India’s Massive Blackout

On Tuesday, Delhi and most of Northern India experienced one of the world’s worst power outages in history that has left more than 600 million stranded and without electricity.

According to National Geographic, rail service was halted, streets were clogged at intersections with darkened traffic lights, and people sweltered without air conditioning in temperatures about 90°F (32°C), as authorities worked to restore power and pinpoint the cause of the problem. The outage that began Monday lasted 15 hours, and only shortly after service was restored, at 1 p.m. Tuesday, a far larger system collapse swept across the nations’s northern and eastern grids.

The government quickly announced it would appoint three-member panel to study the causes of the massive failure and submit a report within 15 days. But observers have long warned that India faces a major energy challenge, with its economy growing at a rate of about 9% annually, while 56% of households in rural India – some 400 million people – have no access to electricity at all.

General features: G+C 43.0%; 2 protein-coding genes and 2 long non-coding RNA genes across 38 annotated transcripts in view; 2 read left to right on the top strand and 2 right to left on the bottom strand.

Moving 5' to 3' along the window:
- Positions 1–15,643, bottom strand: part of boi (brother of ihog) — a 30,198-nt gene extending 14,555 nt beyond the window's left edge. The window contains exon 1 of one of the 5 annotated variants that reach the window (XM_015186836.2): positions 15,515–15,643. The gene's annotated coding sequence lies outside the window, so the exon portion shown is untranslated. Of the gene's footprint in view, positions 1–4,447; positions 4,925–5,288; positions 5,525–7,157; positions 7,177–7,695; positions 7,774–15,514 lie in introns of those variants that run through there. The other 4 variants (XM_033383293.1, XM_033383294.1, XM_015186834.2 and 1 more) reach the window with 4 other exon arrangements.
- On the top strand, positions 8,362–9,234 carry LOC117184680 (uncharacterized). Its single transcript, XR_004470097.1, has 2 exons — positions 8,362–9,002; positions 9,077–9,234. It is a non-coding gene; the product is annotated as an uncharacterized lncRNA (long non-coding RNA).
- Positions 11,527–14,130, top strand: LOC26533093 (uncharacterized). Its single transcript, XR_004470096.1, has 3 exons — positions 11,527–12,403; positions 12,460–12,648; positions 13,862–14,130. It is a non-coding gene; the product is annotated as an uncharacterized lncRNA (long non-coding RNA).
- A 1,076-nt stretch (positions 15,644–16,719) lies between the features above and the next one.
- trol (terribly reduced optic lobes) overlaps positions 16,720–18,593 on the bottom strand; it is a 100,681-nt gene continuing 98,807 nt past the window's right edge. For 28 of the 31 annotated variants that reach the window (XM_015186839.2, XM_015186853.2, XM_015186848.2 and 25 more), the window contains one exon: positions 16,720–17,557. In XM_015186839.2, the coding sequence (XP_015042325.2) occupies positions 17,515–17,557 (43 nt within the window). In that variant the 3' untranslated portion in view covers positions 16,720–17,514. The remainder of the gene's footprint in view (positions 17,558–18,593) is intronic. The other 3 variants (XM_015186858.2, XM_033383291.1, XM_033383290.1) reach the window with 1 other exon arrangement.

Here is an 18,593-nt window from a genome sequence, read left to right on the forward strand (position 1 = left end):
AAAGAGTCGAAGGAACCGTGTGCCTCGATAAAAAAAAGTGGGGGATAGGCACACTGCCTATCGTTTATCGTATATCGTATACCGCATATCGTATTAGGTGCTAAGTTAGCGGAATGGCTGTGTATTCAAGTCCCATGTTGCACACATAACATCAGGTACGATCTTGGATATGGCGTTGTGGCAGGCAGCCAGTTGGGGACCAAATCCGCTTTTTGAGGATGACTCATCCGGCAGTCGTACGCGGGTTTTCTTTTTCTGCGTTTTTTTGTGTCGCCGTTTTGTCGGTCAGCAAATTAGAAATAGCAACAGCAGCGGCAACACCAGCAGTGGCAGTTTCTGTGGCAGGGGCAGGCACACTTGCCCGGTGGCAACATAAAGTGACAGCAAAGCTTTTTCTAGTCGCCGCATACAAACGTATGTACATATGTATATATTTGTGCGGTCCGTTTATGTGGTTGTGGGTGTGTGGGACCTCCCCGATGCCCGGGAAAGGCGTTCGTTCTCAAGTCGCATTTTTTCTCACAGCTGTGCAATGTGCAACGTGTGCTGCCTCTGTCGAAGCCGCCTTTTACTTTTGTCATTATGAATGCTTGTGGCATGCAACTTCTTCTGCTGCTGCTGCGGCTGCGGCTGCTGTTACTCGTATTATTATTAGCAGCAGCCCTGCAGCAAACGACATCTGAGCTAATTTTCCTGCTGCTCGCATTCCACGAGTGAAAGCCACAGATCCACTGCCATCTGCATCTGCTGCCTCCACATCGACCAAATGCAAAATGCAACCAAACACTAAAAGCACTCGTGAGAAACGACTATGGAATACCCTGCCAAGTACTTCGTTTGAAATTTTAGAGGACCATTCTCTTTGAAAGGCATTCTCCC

Supposedly, Delhi’s power outage is not that unusual. Even the largest of India’s cities has their fair share of darkness. However, with the per capita energy consumption quickly growing, India needs to generate more power and deliver it more efficiently as soon as possible.

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